Each of the records, which are gathered by license plate cameras mounted on police cars or at fixed locations, includes a photograph and the time and place that a particular vehicle was imaged. Strung together, the records can paint a picture of where a person has traveled — whether to the scene of a crime, a doctor’s office or to church.

The system can instantly alert patrol officers of a “hit” on a stolen car or, more often, a vehicle whose registration has lapsed and is ripe for ticketing. Stored records also can be accessed later as part of criminal investigations.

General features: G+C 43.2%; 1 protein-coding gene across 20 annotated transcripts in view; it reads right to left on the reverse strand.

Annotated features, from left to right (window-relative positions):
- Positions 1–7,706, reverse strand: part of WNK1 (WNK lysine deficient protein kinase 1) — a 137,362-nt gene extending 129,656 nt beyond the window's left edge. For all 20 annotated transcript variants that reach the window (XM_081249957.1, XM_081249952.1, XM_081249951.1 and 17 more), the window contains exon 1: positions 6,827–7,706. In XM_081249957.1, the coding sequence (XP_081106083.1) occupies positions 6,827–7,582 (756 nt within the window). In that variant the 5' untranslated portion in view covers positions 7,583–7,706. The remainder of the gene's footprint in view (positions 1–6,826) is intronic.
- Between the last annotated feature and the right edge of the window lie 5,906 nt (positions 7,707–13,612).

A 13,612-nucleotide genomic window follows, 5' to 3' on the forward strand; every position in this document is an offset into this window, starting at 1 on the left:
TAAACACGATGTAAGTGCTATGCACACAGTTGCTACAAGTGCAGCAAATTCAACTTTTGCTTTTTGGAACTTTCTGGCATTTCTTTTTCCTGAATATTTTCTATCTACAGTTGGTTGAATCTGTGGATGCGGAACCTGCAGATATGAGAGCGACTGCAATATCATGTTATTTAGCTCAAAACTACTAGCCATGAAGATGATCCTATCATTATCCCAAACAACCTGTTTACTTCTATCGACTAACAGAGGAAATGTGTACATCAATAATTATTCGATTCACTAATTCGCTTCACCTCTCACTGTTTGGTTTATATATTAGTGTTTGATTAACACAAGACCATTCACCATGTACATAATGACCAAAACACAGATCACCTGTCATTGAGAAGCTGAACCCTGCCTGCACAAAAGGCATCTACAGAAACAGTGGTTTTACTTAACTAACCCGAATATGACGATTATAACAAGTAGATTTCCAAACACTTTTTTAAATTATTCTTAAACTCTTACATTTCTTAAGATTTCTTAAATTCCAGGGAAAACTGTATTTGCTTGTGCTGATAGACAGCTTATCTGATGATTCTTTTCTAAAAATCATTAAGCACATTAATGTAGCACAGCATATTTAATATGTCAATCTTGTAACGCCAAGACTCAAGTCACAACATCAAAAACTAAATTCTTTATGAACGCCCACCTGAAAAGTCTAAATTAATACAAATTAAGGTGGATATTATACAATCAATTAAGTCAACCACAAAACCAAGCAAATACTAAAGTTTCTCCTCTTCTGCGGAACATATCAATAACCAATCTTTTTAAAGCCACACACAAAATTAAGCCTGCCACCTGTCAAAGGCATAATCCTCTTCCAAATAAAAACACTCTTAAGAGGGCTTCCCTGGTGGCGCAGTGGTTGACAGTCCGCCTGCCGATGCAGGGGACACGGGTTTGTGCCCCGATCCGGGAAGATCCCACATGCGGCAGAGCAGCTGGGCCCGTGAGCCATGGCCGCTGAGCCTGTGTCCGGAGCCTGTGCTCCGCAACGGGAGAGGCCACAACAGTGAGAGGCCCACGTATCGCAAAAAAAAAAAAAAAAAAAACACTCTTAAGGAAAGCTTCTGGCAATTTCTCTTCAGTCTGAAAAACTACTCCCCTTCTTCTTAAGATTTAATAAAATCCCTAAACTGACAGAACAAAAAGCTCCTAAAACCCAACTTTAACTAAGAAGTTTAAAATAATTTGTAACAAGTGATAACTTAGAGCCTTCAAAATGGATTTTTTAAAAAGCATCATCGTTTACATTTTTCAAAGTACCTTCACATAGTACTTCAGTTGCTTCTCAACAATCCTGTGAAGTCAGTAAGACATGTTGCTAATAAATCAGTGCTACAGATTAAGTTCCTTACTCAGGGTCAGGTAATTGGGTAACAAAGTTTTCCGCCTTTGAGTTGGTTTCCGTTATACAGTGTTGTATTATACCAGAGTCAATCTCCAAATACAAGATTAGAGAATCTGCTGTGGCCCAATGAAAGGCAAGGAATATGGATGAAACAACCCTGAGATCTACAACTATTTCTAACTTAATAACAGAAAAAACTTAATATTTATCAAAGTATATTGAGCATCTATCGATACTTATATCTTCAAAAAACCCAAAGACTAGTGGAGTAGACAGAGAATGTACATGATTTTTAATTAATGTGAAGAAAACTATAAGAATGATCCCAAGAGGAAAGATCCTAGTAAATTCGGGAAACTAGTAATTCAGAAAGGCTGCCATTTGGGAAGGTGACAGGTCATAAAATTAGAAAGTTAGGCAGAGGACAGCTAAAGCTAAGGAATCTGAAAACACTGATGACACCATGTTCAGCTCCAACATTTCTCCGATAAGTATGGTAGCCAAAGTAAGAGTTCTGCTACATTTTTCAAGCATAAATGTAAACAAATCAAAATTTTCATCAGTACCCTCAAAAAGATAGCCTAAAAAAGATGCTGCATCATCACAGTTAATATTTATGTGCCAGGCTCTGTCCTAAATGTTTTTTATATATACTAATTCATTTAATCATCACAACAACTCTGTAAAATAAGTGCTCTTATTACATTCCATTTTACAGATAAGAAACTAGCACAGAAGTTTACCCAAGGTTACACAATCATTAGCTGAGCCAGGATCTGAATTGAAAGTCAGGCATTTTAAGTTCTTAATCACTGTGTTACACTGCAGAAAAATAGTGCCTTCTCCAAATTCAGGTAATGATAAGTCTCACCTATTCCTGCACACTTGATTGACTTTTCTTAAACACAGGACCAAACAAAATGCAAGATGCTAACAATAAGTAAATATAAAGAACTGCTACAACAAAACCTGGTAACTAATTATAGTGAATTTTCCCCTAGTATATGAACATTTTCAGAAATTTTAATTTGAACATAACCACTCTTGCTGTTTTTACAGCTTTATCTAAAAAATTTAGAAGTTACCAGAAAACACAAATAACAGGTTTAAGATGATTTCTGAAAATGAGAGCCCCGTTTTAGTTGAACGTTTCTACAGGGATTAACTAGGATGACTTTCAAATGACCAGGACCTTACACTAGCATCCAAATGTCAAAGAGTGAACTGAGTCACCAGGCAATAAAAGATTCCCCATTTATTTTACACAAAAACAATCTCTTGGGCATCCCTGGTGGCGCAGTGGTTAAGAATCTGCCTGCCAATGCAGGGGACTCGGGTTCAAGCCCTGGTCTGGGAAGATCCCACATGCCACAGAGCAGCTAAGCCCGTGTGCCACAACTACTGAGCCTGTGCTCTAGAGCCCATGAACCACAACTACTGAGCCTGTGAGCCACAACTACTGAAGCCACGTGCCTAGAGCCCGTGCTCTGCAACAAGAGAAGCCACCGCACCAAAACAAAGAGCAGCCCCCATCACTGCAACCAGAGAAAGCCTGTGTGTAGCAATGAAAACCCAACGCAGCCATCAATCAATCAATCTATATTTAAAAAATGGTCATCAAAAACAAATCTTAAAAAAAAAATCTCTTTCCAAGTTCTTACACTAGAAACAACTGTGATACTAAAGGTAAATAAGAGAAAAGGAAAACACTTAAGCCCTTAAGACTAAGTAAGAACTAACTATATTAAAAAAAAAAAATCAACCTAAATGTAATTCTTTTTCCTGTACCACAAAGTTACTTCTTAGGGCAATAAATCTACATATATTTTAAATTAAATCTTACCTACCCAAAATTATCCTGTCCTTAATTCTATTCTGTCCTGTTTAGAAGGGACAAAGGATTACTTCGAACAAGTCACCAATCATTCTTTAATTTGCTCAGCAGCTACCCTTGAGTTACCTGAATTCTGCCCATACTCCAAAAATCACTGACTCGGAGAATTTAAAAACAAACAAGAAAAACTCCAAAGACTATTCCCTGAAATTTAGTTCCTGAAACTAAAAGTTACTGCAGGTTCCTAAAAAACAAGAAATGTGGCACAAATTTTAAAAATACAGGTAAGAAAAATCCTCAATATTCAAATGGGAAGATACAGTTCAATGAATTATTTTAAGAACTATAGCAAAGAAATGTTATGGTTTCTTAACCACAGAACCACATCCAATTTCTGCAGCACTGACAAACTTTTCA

Records used for those purposes, though, constitute only a small fraction of all the data being saved. The vast majority of the vehicles tracked in the license-plate data were driven not by scofflaws or criminals but by innocent citizens who happen to be photographed driving to work or while running errands.

And least nine of New York’s most populous counties — Monroe, Erie, Onondaga, Albany, Broome, Westchester, Suffolk and Nassau — are now engaged in long-term storage of these records.

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